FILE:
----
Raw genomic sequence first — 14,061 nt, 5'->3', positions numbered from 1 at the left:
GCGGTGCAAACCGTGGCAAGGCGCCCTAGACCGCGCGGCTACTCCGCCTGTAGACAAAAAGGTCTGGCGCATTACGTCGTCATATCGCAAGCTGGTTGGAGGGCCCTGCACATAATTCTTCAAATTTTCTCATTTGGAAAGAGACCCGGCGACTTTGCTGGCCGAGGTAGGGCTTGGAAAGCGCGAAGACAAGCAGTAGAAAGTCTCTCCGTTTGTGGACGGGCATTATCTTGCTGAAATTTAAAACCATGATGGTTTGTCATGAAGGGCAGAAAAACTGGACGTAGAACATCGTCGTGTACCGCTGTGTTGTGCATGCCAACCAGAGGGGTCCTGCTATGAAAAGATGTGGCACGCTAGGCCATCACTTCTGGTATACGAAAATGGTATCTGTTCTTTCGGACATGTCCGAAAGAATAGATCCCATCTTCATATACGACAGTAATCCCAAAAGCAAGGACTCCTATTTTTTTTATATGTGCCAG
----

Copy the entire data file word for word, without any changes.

Raw genomic sequence first — 14,061 nt, 5'->3', positions numbered from 1 at the left:
GCGGTGCAAACCGTGGCAAGGCGCCCTAGACCGCGCGGCTACTCCGCCTGTAGACAAAAAGGTCTGGCGCATTACGTCGTCATATCGCAAGCTGGTTGGAGGGCCCTGCACATAATTCTTCAAATTTTCTCATTTGGAAAGAGACCCGGCGACTTTGCTGGCCGAGGTAGGGCTTGGAAAGCGCGAAGACAAGCAGTAGAAAGTCTCTCCGTTTGTGGACGGGCATTATCTTGCTGAAATTTAAAACCATGATGGTTTGTCATGAAGGGCAGAAAAACTGGACGTAGAACATCGTCGTGTACCGCTGTGTTGTGCATGCCAACCAGAGGGGTCCTGCTATGAAAAGATGTGGCACGCTAGGCCATCACTTCTGGTATACGAAAATGGTATCTGTTCTTTCGGACATGTCCGAAAGAATAGATCCCATCTTCATATACGACAGTAATCCCAAAAGCAAGGACTCCTATTTTTTTTATATGTGCCAG